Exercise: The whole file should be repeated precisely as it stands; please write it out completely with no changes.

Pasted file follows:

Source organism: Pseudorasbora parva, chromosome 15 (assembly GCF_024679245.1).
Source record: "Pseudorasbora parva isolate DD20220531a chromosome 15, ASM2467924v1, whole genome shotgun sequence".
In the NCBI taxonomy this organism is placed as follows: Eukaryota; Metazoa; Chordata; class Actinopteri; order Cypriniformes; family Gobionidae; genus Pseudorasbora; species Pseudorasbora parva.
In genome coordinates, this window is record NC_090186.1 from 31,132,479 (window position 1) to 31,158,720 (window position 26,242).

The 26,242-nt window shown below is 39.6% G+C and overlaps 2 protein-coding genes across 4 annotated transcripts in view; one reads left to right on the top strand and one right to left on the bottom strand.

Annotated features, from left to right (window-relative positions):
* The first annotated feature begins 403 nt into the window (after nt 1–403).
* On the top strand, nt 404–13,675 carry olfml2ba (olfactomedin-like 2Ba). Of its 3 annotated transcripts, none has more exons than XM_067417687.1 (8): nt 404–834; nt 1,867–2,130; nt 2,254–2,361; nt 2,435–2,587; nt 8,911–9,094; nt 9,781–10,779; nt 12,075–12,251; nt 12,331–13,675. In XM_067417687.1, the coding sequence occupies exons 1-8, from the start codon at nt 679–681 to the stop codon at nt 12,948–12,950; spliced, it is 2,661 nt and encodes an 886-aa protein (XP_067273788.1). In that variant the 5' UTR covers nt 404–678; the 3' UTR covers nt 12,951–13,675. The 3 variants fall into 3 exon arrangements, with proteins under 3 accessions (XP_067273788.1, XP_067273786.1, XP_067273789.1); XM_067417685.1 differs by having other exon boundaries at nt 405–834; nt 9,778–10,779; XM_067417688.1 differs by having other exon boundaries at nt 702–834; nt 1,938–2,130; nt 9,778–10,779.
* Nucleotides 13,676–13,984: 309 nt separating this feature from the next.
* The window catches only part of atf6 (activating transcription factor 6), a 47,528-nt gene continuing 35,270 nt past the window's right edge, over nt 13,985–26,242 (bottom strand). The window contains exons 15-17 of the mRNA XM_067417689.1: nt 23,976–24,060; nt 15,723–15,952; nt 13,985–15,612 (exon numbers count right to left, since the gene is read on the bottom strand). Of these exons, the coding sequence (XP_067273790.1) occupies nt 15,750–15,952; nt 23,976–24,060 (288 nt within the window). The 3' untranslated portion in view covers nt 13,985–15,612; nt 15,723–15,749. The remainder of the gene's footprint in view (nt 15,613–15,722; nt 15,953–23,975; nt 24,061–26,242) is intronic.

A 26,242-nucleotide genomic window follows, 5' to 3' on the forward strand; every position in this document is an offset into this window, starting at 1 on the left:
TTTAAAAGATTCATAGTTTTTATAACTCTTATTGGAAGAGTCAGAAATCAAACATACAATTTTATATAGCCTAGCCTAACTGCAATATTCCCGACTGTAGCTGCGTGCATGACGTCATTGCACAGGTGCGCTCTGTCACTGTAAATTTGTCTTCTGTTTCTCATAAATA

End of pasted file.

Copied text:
Source organism: Pseudorasbora parva, chromosome 15 (assembly GCF_024679245.1).
Source record: "Pseudorasbora parva isolate DD20220531a chromosome 15, ASM2467924v1, whole genome shotgun sequence".
In the NCBI taxonomy this organism is placed as follows: Eukaryota; Metazoa; Chordata; class Actinopteri; order Cypriniformes; family Gobionidae; genus Pseudorasbora; species Pseudorasbora parva.
In genome coordinates, this window is record NC_090186.1 from 31,132,479 (window position 1) to 31,158,720 (window position 26,242).

The 26,242-nt window shown below is 39.6% G+C and overlaps 2 protein-coding genes across 4 annotated transcripts in view; one reads left to right on the top strand and one right to left on the bottom strand.

Annotated features, from left to right (window-relative positions):
* The first annotated feature begins 403 nt into the window (after nt 1–403).
* On the top strand, nt 404–13,675 carry olfml2ba (olfactomedin-like 2Ba). Of its 3 annotated transcripts, none has more exons than XM_067417687.1 (8): nt 404–834; nt 1,867–2,130; nt 2,254–2,361; nt 2,435–2,587; nt 8,911–9,094; nt 9,781–10,779; nt 12,075–12,251; nt 12,331–13,675. In XM_067417687.1, the coding sequence occupies exons 1-8, from the start codon at nt 679–681 to the stop codon at nt 12,948–12,950; spliced, it is 2,661 nt and encodes an 886-aa protein (XP_067273788.1). In that variant the 5' UTR covers nt 404–678; the 3' UTR covers nt 12,951–13,675. The 3 variants fall into 3 exon arrangements, with proteins under 3 accessions (XP_067273788.1, XP_067273786.1, XP_067273789.1); XM_067417685.1 differs by having other exon boundaries at nt 405–834; nt 9,778–10,779; XM_067417688.1 differs by having other exon boundaries at nt 702–834; nt 1,938–2,130; nt 9,778–10,779.
* Nucleotides 13,676–13,984: 309 nt separating this feature from the next.
* The window catches only part of atf6 (activating transcription factor 6), a 47,528-nt gene continuing 35,270 nt past the window's right edge, over nt 13,985–26,242 (bottom strand). The window contains exons 15-17 of the mRNA XM_067417689.1: nt 23,976–24,060; nt 15,723–15,952; nt 13,985–15,612 (exon numbers count right to left, since the gene is read on the bottom strand). Of these exons, the coding sequence (XP_067273790.1) occupies nt 15,750–15,952; nt 23,976–24,060 (288 nt within the window). The 3' untranslated portion in view covers nt 13,985–15,612; nt 15,723–15,749. The remainder of the gene's footprint in view (nt 15,613–15,722; nt 15,953–23,975; nt 24,061–26,242) is intronic.

A 26,242-nucleotide genomic window follows, 5' to 3' on the forward strand; every position in this document is an offset into this window, starting at 1 on the left:
TTTAAAAGATTCATAGTTTTTATAACTCTTATTGGAAGAGTCAGAAATCAAACATACAATTTTATATAGCCTAGCCTAACTGCAATATTCCCGACTGTAGCTGCGTGCATGACGTCATTGCACAGGTGCGCTCTGTCACTGTAAATTTGTCTTCTGTTTCTCATAAATA